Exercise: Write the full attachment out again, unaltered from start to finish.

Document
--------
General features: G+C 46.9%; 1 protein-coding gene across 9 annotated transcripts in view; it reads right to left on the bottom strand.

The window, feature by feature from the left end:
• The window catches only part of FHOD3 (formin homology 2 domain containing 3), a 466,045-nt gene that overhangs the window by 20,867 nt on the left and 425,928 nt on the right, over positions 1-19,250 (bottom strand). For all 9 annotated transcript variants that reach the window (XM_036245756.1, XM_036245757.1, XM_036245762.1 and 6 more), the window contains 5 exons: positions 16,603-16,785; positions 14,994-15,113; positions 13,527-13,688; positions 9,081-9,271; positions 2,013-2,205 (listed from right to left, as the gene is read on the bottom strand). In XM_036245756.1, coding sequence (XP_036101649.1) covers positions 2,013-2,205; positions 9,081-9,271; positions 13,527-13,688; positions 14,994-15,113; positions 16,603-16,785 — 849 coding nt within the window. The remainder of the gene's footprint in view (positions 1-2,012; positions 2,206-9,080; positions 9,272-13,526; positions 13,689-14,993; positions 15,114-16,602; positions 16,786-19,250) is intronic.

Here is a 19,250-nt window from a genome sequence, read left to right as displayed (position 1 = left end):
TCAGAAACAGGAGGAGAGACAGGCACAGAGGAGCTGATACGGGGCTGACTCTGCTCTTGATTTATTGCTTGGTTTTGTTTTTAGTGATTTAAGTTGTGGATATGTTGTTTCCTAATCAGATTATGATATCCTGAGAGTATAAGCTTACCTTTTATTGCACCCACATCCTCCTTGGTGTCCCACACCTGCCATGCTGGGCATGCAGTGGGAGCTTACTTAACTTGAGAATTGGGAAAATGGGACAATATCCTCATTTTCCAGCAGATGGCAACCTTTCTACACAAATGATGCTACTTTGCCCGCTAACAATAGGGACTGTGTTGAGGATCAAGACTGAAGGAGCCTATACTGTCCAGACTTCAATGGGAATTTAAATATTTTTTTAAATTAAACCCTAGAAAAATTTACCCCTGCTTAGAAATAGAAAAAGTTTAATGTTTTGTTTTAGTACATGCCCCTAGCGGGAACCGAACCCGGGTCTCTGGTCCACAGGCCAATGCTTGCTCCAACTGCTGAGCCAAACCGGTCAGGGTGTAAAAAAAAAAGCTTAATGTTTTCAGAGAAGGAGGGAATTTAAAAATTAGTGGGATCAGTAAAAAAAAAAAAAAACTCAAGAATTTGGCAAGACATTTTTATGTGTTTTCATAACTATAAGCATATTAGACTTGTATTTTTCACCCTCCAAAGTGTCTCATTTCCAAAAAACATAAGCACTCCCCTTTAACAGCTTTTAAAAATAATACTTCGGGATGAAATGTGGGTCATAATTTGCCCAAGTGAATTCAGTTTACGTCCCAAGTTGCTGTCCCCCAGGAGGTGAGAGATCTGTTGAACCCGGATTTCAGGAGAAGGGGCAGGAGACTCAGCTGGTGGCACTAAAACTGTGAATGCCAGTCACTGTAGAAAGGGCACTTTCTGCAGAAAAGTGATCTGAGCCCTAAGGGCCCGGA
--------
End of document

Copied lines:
General features: G+C 46.9%; 1 protein-coding gene across 9 annotated transcripts in view; it reads right to left on the bottom strand.

The window, feature by feature from the left end:
• The window catches only part of FHOD3 (formin homology 2 domain containing 3), a 466,045-nt gene that overhangs the window by 20,867 nt on the left and 425,928 nt on the right, over positions 1-19,250 (bottom strand). For all 9 annotated transcript variants that reach the window (XM_036245756.1, XM_036245757.1, XM_036245762.1 and 6 more), the window contains 5 exons: positions 16,603-16,785; positions 14,994-15,113; positions 13,527-13,688; positions 9,081-9,271; positions 2,013-2,205 (listed from right to left, as the gene is read on the bottom strand). In XM_036245756.1, coding sequence (XP_036101649.1) covers positions 2,013-2,205; positions 9,081-9,271; positions 13,527-13,688; positions 14,994-15,113; positions 16,603-16,785 — 849 coding nt within the window. The remainder of the gene's footprint in view (positions 1-2,012; positions 2,206-9,080; positions 9,272-13,526; positions 13,689-14,993; positions 15,114-16,602; positions 16,786-19,250) is intronic.

Here is a 19,250-nt window from a genome sequence, read left to right as displayed (position 1 = left end):
TCAGAAACAGGAGGAGAGACAGGCACAGAGGAGCTGATACGGGGCTGACTCTGCTCTTGATTTATTGCTTGGTTTTGTTTTTAGTGATTTAAGTTGTGGATATGTTGTTTCCTAATCAGATTATGATATCCTGAGAGTATAAGCTTACCTTTTATTGCACCCACATCCTCCTTGGTGTCCCACACCTGCCATGCTGGGCATGCAGTGGGAGCTTACTTAACTTGAGAATTGGGAAAATGGGACAATATCCTCATTTTCCAGCAGATGGCAACCTTTCTACACAAATGATGCTACTTTGCCCGCTAACAATAGGGACTGTGTTGAGGATCAAGACTGAAGGAGCCTATACTGTCCAGACTTCAATGGGAATTTAAATATTTTTTTAAATTAAACCCTAGAAAAATTTACCCCTGCTTAGAAATAGAAAAAGTTTAATGTTTTGTTTTAGTACATGCCCCTAGCGGGAACCGAACCCGGGTCTCTGGTCCACAGGCCAATGCTTGCTCCAACTGCTGAGCCAAACCGGTCAGGGTGTAAAAAAAAAAGCTTAATGTTTTCAGAGAAGGAGGGAATTTAAAAATTAGTGGGATCAGTAAAAAAAAAAAAAAACTCAAGAATTTGGCAAGACATTTTTATGTGTTTTCATAACTATAAGCATATTAGACTTGTATTTTTCACCCTCCAAAGTGTCTCATTTCCAAAAAACATAAGCACTCCCCTTTAACAGCTTTTAAAAATAATACTTCGGGATGAAATGTGGGTCATAATTTGCCCAAGTGAATTCAGTTTACGTCCCAAGTTGCTGTCCCCCAGGAGGTGAGAGATCTGTTGAACCCGGATTTCAGGAGAAGGGGCAGGAGACTCAGCTGGTGGCACTAAAACTGTGAATGCCAGTCACTGTAGAAAGGGCACTTTCTGCAGAAAAGTGATCTGAGCCCTAAGGGCCCGGA